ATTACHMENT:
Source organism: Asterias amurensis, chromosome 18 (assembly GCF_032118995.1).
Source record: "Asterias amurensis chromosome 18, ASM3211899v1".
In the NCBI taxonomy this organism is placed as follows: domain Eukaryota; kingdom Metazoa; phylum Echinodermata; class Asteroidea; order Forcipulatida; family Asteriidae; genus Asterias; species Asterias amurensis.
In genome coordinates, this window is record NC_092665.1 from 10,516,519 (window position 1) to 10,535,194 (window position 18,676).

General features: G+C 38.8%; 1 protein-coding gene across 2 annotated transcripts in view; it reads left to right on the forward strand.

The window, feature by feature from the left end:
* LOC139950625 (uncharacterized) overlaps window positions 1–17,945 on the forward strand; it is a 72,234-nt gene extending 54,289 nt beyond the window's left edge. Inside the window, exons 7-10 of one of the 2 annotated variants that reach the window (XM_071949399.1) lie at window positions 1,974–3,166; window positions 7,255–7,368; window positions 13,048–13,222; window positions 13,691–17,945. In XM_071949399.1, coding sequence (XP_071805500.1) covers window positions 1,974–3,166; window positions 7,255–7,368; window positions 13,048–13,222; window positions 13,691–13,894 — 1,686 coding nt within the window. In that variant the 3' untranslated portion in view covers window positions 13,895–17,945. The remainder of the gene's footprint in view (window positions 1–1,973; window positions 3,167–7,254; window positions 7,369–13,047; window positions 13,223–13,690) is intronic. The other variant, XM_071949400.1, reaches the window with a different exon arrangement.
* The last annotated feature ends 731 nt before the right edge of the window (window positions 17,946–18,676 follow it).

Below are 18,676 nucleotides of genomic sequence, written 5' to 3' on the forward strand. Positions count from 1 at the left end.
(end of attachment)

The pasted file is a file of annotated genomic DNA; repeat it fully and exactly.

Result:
Source organism: Asterias amurensis, chromosome 18 (assembly GCF_032118995.1).
Source record: "Asterias amurensis chromosome 18, ASM3211899v1".
In the NCBI taxonomy this organism is placed as follows: domain Eukaryota; kingdom Metazoa; phylum Echinodermata; class Asteroidea; order Forcipulatida; family Asteriidae; genus Asterias; species Asterias amurensis.
In genome coordinates, this window is record NC_092665.1 from 10,516,519 (window position 1) to 10,535,194 (window position 18,676).

General features: G+C 38.8%; 1 protein-coding gene across 2 annotated transcripts in view; it reads left to right on the forward strand.

The window, feature by feature from the left end:
* LOC139950625 (uncharacterized) overlaps window positions 1–17,945 on the forward strand; it is a 72,234-nt gene extending 54,289 nt beyond the window's left edge. Inside the window, exons 7-10 of one of the 2 annotated variants that reach the window (XM_071949399.1) lie at window positions 1,974–3,166; window positions 7,255–7,368; window positions 13,048–13,222; window positions 13,691–17,945. In XM_071949399.1, coding sequence (XP_071805500.1) covers window positions 1,974–3,166; window positions 7,255–7,368; window positions 13,048–13,222; window positions 13,691–13,894 — 1,686 coding nt within the window. In that variant the 3' untranslated portion in view covers window positions 13,895–17,945. The remainder of the gene's footprint in view (window positions 1–1,973; window positions 3,167–7,254; window positions 7,369–13,047; window positions 13,223–13,690) is intronic. The other variant, XM_071949400.1, reaches the window with a different exon arrangement.
* The last annotated feature ends 731 nt before the right edge of the window (window positions 17,946–18,676 follow it).

Below are 18,676 nucleotides of genomic sequence, written 5' to 3' on the forward strand. Positions count from 1 at the left end.